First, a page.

Let’s Make It Personal

Geography Was My Nemesis

AFRICA. Mr. Lassiter’s latest map quiz sent me into a cold, desperate panic.

There are 54 countries in Africa now; when I was in eighth grade trying to remember the names of each country and their order within those ambiguously drawn borders, there were just 53 (South Sudan became an independent country in 2011). Spatial learning does not come easily to me, so it didn’t matter how many hours I’d spent memorizing the pieces to that global puzzle. I still had no clue where Burkina Faso fit. Where was Timbuktu, and was it a country or a city? Where on earth were the Seychelles (clearly Africa, but…)? I remembered learning about Dakar in French class – but was Dakar the capital of Senegal, or vice-versa? And was it an island?

I flunked that map quiz. I performed terribly on the next day’s Asia quiz (there were so many ‘stans’!), moderately better with Europe, and I believe I got a C on the Americas. I was a high achieving kid, and so this was temporarily crushing—but eventually I forgot about my failures in geography and moved on.

Filling in the Map

Globe at Murchison Falls, Northern UgandaNow I have friends in Ethiopia, Kenya, Senegal, Sierra Leone, South Africa, Uganda, and Zimbabwe. My first trip to Africa was a research trip to Sierra Leone, Liberia, Cameroon, the Democratic Republic of the Congo, and Rwanda. I supported health projects in Ethiopia, Nigeria, and Uganda. I still do not have the best sense of direction, but I have learned the importance of geography. Travel and exposure to other cultures was by far the best teaching tool for me: each place I visit fills in a new space on mypersonal map of the world.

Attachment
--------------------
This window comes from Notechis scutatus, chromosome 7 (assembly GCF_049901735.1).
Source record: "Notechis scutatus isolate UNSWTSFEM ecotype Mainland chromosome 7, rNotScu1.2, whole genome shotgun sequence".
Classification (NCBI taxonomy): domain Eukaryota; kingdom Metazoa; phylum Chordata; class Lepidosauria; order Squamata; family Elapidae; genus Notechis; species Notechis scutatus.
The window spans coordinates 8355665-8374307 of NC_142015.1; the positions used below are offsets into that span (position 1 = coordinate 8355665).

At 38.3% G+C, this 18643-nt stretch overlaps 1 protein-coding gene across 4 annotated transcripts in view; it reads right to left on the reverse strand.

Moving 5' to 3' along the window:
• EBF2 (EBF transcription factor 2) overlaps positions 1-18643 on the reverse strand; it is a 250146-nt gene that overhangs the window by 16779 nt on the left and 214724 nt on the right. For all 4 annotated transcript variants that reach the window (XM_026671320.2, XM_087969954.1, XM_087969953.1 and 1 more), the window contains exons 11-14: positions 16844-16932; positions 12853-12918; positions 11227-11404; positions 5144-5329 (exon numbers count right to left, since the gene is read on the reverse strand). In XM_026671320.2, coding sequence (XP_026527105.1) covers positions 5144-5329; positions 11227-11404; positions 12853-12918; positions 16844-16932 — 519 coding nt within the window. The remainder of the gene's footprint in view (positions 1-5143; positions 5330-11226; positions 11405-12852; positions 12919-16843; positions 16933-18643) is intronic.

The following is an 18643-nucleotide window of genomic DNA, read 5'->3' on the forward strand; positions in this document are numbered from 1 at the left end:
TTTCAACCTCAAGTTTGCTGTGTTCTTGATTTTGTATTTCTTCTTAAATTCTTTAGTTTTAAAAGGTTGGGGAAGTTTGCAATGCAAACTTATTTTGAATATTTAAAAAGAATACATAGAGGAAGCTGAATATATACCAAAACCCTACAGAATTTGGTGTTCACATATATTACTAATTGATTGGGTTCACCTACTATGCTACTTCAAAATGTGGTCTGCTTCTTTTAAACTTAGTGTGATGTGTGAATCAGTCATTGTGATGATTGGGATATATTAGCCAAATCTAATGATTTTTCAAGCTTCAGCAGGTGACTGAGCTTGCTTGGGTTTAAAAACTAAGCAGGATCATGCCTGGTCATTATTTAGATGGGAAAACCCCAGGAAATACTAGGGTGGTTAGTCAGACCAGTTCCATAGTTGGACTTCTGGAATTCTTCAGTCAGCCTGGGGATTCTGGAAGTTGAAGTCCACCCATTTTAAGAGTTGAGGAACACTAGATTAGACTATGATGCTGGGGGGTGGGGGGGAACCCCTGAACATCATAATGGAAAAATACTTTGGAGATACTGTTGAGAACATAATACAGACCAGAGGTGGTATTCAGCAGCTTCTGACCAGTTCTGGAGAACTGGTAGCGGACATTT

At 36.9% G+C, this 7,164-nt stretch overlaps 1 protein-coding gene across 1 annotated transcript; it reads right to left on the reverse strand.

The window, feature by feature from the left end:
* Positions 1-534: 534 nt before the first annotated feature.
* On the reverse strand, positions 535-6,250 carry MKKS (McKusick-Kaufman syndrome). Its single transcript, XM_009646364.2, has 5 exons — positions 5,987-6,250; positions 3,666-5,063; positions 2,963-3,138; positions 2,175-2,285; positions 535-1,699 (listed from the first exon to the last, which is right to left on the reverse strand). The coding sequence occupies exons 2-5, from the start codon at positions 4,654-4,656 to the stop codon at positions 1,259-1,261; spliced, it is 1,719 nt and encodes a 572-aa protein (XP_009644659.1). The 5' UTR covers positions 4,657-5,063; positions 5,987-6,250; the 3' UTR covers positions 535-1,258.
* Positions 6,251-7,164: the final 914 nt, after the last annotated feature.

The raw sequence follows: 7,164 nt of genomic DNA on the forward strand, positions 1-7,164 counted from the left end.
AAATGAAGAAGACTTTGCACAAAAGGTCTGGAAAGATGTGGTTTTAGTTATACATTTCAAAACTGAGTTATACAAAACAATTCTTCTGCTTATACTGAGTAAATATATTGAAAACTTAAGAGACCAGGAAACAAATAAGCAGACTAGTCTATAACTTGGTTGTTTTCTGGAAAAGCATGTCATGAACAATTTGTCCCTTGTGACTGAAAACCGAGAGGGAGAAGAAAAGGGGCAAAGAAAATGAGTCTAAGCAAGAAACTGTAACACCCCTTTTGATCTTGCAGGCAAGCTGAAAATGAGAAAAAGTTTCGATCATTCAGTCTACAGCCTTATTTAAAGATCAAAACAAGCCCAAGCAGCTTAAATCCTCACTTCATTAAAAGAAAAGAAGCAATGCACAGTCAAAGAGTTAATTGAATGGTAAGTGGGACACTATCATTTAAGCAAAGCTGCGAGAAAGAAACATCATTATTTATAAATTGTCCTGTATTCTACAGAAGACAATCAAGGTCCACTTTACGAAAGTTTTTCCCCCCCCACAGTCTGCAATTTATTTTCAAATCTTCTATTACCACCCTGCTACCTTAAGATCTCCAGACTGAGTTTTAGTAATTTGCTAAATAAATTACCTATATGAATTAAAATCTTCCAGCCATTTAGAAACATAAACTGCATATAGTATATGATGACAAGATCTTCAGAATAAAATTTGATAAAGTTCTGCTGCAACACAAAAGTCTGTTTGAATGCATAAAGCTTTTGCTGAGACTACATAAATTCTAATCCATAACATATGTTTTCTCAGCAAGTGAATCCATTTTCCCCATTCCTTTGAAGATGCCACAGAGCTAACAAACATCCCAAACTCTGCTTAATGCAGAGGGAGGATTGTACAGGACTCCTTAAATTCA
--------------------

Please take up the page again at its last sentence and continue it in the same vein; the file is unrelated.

In high school, I had opportunities to travel to Europe with my dad on business, and there was a school trip to Paris. But I did not begin to think of myself as a global citizen until college. Beyond a summary understanding of current events, I had no sense of how interconnected we all are, or why history mattered.

That was over ten years ago. I would argue that now, the world has changed. Trade, political events, military actions, pop culture, food, diseases – they all flow freely across borders. What happens in Timbuktu absolutely does matter to me here in my sunny office in Cambridge. To be an informed, educated person – to interact with humanity, to actively participate in this world – requires an intimate knowledge of geography, history, politics, an awareness of global trends and forces…  At the same time, awareness and understanding of the world at large – knowledge of other languages and cultures and international experience – are increasingly necessary for everything from admission to college to employment.

How to Go Global?

How do you begin to make sense of the world? If you’re like me, and a blank map seems hopelessly daunting, where do you start to learn about the 54 countries in Africa, the 48 capital cities in Europe, the 7,000 languages in the world? (Don’t forget the endangered languages – check out this incredible site dedicated to recording these lost mother tongues).

Here are some suggestions to get you on your way:

Travel! We would love to have you on one of our workshops, which are designed to take you to new places and grant access to parts of the culture, history or politics of the countries we visit.

Ask questions, questions, and more questions.What’s the fastest growing country in the world (hint – you might not guess this one!)? Which country has no standing army (and what has kept it peaceful without one)? How did West African music impact hip-hop? (And where can you listen to West African music online for free?) Where can you find the Island of Cats, which has more feline inhabitants than human ones?

Read everything you can! Get a library card. Read the newspaper (the New York Times and the BBCboth have good global news coverage; so doesNPR). Read fiction from other countries. (Want to learn more about India? Check out our online resource page!)

There are thousands of excellent online resources:

– Jenny